In the world of music, there are singers, and then there are entertainers, those artists who seem to have it all together – songwriting, singing, dancing, choreographing, set and costume designing, you name it. Lady GaGa falls squarely into the second category.
Marty Diamond, who books GaGa for Paradigm, agreed with that assessment but took it one step further.
“She’s a full entertainer, but for me it’s like she’s a rock star,” Diamond told Pollstar.
Although it seems Lady G has appeared out of nowhere – performing at the Miss Universe Pageant, on “So You Think You Can Dance” and a number of television talk shows, as well as landing an opening spot on New Kids On The Block’s reunion trek – the singer, whose given name is Stefani Germanotta, explained the road to her debut release, The Fame, has been a long one.
“I was a go-go dancer, I was a waitress, I was bartending – I did everything,” GaGa told Pollstar. “I worked as an intern for music companies. I just wanted to be around music and what I love.
“I started playing gigs very young in [New York City] and I just never stopped. I hustled.”
Her live career began at open mic nights in clubs like The Bitter End in Greenwich Village while she was in her teens. Unlike many dance acts, who perform to tracks on a boombox when starting out, Lady G chose to take a nontraditional approach that set her apart right away.
“I did a couple of different things,” she explained. “First I started at the piano – because I play piano – then I had a band that I put together in college that lasted about a year.
“I thought about doing the boombox thing. We used to bring one as a prop, but what I actually used to do was play my beats off my Macbook Pro. I would set it up on top of the piano and play acoustic piano with really synthetic beats.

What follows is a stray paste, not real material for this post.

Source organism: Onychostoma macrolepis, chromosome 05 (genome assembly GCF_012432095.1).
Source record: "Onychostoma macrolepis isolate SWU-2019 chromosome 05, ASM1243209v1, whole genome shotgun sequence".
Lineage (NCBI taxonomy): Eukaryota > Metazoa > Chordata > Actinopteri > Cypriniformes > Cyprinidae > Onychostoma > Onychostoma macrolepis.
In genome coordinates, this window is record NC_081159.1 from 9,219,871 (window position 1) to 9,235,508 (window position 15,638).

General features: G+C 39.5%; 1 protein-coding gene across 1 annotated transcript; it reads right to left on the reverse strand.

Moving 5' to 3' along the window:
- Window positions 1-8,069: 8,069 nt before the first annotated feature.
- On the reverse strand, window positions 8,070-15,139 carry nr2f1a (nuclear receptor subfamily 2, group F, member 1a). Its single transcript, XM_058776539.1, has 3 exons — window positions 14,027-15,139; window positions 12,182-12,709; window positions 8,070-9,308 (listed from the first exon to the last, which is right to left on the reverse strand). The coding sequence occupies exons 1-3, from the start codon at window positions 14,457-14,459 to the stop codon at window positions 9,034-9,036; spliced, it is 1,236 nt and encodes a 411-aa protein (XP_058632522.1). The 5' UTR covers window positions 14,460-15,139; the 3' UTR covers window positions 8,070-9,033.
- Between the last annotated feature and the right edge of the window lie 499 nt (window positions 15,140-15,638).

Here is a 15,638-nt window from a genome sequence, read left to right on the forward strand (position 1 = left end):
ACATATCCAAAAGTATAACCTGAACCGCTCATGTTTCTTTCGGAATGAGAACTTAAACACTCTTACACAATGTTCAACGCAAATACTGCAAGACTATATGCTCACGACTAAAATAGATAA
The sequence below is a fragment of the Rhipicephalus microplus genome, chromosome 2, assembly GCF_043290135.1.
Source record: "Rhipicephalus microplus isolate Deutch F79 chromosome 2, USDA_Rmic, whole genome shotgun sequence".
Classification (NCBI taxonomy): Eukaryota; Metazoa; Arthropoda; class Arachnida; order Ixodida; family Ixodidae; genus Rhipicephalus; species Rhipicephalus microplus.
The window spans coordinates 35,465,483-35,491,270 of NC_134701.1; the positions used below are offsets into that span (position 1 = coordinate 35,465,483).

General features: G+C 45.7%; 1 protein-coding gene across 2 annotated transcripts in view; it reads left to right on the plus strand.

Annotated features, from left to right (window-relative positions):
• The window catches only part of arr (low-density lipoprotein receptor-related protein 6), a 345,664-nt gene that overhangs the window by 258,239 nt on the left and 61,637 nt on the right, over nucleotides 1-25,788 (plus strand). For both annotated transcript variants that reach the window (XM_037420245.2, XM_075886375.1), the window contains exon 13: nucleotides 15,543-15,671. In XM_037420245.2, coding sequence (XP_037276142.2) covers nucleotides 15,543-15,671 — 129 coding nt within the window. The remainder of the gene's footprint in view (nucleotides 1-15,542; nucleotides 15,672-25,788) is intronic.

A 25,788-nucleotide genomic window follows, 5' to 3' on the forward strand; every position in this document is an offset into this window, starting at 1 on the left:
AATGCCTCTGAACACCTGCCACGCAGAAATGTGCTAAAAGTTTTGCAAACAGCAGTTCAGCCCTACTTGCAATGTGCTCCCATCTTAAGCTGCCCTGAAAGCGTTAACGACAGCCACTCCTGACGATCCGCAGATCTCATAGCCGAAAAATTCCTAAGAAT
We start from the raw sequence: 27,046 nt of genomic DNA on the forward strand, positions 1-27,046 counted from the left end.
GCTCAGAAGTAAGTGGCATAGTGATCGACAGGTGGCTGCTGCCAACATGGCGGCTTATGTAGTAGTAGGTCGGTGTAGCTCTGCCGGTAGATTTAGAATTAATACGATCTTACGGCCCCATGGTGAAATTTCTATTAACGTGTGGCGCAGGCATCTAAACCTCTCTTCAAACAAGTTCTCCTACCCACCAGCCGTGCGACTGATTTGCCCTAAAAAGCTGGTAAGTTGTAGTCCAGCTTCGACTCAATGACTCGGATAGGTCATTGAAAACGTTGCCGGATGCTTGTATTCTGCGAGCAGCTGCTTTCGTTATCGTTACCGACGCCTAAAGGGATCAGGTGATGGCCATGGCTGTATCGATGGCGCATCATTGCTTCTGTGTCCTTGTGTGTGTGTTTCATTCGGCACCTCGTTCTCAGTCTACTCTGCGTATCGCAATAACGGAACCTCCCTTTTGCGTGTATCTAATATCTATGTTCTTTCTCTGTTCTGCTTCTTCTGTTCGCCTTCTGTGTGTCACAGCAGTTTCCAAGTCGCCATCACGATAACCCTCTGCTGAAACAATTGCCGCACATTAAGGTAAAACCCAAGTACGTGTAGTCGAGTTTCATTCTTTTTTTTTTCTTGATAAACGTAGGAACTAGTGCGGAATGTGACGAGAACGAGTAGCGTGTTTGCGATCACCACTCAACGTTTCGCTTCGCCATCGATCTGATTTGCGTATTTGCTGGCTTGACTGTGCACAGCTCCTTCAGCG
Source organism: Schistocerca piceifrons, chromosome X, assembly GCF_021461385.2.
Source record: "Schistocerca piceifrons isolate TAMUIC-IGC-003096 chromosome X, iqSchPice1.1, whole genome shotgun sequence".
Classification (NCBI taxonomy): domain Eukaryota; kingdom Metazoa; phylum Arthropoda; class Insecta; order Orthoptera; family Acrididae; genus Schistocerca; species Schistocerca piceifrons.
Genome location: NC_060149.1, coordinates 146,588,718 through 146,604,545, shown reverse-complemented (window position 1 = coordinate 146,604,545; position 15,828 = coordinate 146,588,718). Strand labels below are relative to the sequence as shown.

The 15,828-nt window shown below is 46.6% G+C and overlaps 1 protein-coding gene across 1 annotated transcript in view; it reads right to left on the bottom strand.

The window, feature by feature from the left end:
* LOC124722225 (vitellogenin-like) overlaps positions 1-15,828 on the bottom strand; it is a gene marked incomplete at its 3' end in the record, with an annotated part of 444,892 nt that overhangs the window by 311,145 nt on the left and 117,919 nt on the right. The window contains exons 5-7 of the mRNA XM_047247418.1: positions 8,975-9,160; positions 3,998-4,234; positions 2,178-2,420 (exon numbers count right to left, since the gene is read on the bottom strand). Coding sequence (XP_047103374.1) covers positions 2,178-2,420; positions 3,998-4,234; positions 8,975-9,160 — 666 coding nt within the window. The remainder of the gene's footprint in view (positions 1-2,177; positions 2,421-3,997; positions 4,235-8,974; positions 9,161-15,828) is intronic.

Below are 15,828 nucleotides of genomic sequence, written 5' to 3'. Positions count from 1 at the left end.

“Then I found this place in the heart of Brooklyn where they press vinyl dubplates like the reggae cats use, and I put all my beats on vinyl. That’s when I met Lady Starlight and she’d spin my beats during the show and I’d play synthesizer.”
Choreography soon followed and GaGa’s live act evolved into something she describes as “very variety, kind of 1970s.”
In fact, she doesn’t really think of herself as a traditional musician but more a performance artist who’s constantly changing. Diamond not only concurs, he says she works hard at it.
“There’s so much room for growth and evolution,” Diamond said. “She gets it. She is the whole deal. She completely gets what she has to do and she’s willing to invest her time, her energy, her sweat – work ethic is not an issue here.
“We did a show in New York City the night of the album release at the HighLine Ballroom that was a collective effort on her part in terms of putting together an entire show. I would almost say in a curatorial role.”
Now Lady G has evolved from playing the sometimes gritty clubs of Manhattan to performing in front of an arena full of NKOTB fans and their daughters, an honor she received by virtue of the song she wrote for the band’s comeback album. Has she been forced to rein in her wild, theatrical and sometimes tongue-in-cheek “shock art” live show at all?
“No, I’ve never toned myself down,” she said. “I don’t know how to do that. It’s funny – everybody really close to me says that something happens in my brain and you can see it in my face when I perform. I just go into my performance zone and it’s a really crazy space. There’s really no telling what I’ll do.
“The act is changing, but the through-line is that it’s fashion pop. It’s the future and technology and pollution and music. It’s New York. It’s so fucking New York.”
GaGa’s musical philosophy and the energy of her live show are well represented on The Fame, and the first single from the album, “Just Dance,” earned her a Grammy nomination.
Lady G’s quickly expanding resume includes writing for The Pussycat Dolls and Britney Spears. Upcoming touring plans include a slew of year-end radio shows followed by a North American headlining run in the spring, a U.K. trek and then an early summer swing through Australia.
So how is the singer dealing with all of this coming at her so quickly? In signature Lady GaGa style, modesty tempered with just enough diva attitude to make it interesting.
“Most artists don’t go on arena tours before their album drops,” she explained. “But I don’t think anybody can deny my abilities as a performer. That’s the bottom line.”
“It’s the same thing with ‘So You Think You Can Dance’ and Miss Universe. I had no business being on those shows. I really didn’t.
“Other than that, the dance community and the underground club culture community just love me and they said, ‘If you wanna be the new and you want edgy shit, you should have GaGa on your show.’
“I’m so humbled by that. I’m so appreciative and I thank God every day.”